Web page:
Thus began a fourteen-year saga of what Michael Bérubé calls “extreme caregiving.” But despite what “extreme caregiving” required, I never felt, or never felt for long, that taking care of August was pointless, for, despite the troubled state of his body and mind, he was a jolly little fellow, the most cheerful person you can imagine, a munchkin delightful to be with.
August with his sister Clio
August died in 2013 as a delayed result of the way he was delivered. Some of our friends mistakenly assumed that his death brought great relief for Ilene and me. It is true that attending to a boy who couldn’t do anything for himself had made the days hectic. Such caregiving required round-the-clock attention and meticulous tending and planning. And yet, despite the difficulty, every day she and I sallied forth with a sense of purpose. We never questioned what was important because we knew. Over time, the caregiving, a deceptively rewarding practice, had become deeply entrenched in our psyches and allowed bonds more intimate and intense to develop than those between most parents and their typically developing children. To care for a child dependent in every way, day after day for many years, is to build up an emotional communion beyond the average person’s comprehension. In every possible activity, we had to serve as our son’s eyes, hands, and feet. Caregiving was taxing, time-consuming, and exhausting; a laborious, never-ending responsibility; an undertaking that was emotionally, physically, and financially draining. Yet it was also a tremendous event, a peak experience, the defining moment of our lives. And so we grieved for its loss as well as for the loss of our child.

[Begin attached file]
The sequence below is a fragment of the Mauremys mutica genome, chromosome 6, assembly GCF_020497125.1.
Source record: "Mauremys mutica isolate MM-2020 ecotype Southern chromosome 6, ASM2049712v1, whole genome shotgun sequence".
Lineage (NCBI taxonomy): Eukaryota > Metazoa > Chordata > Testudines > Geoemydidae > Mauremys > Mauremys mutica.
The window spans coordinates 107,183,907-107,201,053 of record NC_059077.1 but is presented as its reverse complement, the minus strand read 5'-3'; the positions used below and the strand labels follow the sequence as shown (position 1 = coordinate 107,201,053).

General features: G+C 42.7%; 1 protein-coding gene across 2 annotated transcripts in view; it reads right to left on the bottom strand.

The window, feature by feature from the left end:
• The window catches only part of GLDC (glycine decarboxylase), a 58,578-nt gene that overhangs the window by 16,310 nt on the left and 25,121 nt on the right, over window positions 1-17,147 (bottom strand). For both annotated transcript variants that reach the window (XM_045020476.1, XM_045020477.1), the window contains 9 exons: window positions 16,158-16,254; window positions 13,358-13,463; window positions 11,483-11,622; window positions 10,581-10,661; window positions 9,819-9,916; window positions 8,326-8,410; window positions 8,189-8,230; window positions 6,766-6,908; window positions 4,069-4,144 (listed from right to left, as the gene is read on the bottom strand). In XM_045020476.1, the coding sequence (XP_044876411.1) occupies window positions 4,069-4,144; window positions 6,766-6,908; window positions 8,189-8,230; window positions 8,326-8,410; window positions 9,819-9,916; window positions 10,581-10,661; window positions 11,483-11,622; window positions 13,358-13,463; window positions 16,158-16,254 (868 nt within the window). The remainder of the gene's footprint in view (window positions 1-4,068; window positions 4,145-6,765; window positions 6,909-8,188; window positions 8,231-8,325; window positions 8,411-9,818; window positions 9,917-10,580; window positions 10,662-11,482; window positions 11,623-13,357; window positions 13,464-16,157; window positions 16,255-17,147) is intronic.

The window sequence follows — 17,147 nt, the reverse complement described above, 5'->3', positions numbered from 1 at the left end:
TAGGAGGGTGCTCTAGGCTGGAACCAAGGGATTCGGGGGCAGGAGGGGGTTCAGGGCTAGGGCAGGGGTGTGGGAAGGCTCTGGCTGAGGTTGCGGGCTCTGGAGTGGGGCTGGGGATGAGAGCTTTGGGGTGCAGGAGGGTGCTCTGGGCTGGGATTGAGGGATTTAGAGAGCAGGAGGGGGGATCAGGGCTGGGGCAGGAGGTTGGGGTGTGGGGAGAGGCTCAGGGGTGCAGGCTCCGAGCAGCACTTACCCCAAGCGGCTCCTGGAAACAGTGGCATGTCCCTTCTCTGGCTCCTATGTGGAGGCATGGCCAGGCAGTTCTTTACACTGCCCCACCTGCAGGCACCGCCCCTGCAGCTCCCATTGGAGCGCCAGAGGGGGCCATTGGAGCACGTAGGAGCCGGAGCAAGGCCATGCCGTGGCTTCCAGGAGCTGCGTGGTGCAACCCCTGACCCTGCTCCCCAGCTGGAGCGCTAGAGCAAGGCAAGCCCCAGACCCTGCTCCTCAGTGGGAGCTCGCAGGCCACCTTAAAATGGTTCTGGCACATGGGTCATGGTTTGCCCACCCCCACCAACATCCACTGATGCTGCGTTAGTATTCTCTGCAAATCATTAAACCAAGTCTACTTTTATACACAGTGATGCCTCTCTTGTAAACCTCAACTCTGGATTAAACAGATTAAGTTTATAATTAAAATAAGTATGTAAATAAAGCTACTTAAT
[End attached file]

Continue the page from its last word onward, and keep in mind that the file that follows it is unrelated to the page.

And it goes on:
Everything Ilene and I know today in 2021 about August’s delivery was not apparent to us in 1999, the year he came into our lives or even for years afterward. In fact, it took us sixteen years to piece together the “never event” that occurred in the birth suite. To put it another way, we solved the mystery of what happened at his birth two years after his death, and this is one of the stories I tell in A Life Beyond Reason.
My son’s experience did not break my belief in American medicine so much as end my blind faith in it. Because of August and my experience with him, I also began to understand the importance of caregiving, the just demands of the disability rights movement, the politics inherent in both caregiving and disability, and the need for a robust social safety net for all families, but especially for ones caring for significantly impaired children. And these too are stories I tell in A Life Beyond Reason.
However, the most important story I tell is how I learned that it is not the unexamined life that is not worth living, as Socrates is purported to have said at his trial for impiety, but the life without love.
I will close with a passage from Milan Kundera’s The Unbearable Lightness of Being because it captures the spirit of my book: “The heaviest of burdens is therefore simultaneously an image of life’s most intense fulfillment. The heavier the burden, the closer our lives come to the earth, the more real and truthful they become. Conversely, the absolute absence of burden causes man to be lighter than air, to soar into heights, take leave of the earth and his earthly being, and become only half real, his movements as free as they are insignificant. What then shall we choose? Weight or lightness?”
August David Chazan-Gabbard, 1999-2013